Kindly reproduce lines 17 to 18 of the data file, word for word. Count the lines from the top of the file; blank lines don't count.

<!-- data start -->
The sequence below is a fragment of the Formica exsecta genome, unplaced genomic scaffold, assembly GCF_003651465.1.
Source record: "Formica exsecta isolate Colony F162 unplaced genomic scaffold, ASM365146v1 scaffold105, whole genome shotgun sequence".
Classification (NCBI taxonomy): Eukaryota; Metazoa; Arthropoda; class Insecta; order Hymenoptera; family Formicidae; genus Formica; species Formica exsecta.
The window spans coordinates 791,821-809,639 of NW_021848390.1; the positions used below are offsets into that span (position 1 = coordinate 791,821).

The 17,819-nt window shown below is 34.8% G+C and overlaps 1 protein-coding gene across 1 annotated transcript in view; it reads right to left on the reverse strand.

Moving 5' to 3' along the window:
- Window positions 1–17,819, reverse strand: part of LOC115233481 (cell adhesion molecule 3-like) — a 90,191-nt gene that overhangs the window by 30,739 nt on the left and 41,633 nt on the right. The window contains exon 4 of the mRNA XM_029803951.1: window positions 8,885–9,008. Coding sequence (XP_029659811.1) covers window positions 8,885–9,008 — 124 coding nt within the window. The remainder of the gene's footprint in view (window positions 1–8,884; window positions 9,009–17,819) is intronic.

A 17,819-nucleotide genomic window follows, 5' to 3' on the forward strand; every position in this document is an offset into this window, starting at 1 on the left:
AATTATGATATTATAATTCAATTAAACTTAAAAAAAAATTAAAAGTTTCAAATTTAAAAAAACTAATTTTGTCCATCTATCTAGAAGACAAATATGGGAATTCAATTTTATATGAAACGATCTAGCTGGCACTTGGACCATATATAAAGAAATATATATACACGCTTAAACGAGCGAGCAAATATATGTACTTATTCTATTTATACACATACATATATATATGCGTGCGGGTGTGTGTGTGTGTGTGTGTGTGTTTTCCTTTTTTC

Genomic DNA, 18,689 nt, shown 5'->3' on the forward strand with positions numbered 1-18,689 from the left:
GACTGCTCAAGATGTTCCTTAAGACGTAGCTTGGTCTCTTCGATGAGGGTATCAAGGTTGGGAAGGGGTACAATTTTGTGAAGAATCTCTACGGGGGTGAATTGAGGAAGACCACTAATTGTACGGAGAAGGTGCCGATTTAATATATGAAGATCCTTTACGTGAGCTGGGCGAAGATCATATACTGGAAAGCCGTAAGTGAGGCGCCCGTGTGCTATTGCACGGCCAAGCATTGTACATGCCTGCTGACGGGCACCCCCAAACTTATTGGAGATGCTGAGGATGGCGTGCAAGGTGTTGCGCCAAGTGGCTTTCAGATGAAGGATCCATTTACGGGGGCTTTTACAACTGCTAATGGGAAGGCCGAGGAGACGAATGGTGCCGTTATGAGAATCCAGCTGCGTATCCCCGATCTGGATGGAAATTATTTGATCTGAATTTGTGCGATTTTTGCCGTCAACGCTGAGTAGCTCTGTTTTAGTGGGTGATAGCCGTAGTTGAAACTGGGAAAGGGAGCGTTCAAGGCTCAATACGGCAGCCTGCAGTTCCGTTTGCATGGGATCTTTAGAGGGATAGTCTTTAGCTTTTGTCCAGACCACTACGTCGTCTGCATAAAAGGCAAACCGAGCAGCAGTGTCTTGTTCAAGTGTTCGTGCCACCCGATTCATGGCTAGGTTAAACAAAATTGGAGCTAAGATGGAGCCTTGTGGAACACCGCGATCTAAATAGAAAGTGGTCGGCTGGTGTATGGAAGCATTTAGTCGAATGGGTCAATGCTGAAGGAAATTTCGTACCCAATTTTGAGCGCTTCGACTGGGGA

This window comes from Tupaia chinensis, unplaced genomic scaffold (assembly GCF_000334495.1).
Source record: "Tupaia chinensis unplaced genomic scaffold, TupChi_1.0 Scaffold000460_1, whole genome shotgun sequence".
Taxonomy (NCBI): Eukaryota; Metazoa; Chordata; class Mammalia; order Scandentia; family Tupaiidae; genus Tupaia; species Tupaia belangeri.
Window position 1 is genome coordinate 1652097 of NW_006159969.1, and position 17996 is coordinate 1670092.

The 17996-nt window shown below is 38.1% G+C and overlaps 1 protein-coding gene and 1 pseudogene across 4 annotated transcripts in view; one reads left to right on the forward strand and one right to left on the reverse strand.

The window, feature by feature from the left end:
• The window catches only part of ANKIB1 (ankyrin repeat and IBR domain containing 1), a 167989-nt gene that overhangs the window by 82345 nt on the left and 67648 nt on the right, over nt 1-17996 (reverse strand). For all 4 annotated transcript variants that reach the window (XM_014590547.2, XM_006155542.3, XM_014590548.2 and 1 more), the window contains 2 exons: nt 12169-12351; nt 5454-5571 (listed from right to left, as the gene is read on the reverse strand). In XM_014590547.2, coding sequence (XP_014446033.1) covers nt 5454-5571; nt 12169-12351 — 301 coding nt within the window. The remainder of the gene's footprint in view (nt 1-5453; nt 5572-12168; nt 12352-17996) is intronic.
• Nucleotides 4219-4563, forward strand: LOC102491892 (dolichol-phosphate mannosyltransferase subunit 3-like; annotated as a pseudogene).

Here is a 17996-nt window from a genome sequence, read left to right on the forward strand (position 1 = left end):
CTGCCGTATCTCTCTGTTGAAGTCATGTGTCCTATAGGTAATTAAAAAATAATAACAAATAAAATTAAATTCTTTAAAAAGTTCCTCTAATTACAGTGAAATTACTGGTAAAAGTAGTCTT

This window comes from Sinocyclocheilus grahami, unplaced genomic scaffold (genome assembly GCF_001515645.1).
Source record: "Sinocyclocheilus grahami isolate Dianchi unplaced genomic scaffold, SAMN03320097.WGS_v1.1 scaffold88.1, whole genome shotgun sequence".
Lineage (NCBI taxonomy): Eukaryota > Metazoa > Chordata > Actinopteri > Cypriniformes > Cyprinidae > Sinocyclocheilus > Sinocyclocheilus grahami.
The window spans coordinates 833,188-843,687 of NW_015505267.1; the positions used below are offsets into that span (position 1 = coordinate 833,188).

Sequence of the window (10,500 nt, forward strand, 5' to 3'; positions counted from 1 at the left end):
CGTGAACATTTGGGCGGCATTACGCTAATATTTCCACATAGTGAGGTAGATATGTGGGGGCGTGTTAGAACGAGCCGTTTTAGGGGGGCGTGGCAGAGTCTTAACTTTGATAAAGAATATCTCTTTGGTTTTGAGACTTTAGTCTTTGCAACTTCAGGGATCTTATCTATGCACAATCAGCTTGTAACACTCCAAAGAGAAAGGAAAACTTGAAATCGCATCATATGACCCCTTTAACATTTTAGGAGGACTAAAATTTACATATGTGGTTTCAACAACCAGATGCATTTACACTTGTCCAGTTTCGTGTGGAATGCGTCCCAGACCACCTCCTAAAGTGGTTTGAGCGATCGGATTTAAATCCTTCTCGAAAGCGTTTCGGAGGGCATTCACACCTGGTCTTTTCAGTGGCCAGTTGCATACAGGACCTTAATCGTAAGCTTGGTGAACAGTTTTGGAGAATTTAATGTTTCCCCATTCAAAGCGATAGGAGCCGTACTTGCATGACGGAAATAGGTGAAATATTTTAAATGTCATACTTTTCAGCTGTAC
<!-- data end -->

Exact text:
The window, feature by feature from the left end:
• The window catches only part of ANKIB1 (ankyrin repeat and IBR domain containing 1), a 167989-nt gene that overhangs the window by 82345 nt on the left and 67648 nt on the right, over nt 1-17996 (reverse strand). For all 4 annotated transcript variants that reach the window (XM_014590547.2, XM_006155542.3, XM_014590548.2 and 1 more), the window contains 2 exons: nt 12169-12351; nt 5454-5571 (listed from right to left, as the gene is read on the reverse strand). In XM_014590547.2, coding sequence (XP_014446033.1) covers nt 5454-5571; nt 12169-12351 — 301 coding nt within the window. The remainder of the gene's footprint in view (nt 1-5453; nt 5572-12168; nt 12352-17996) is intronic.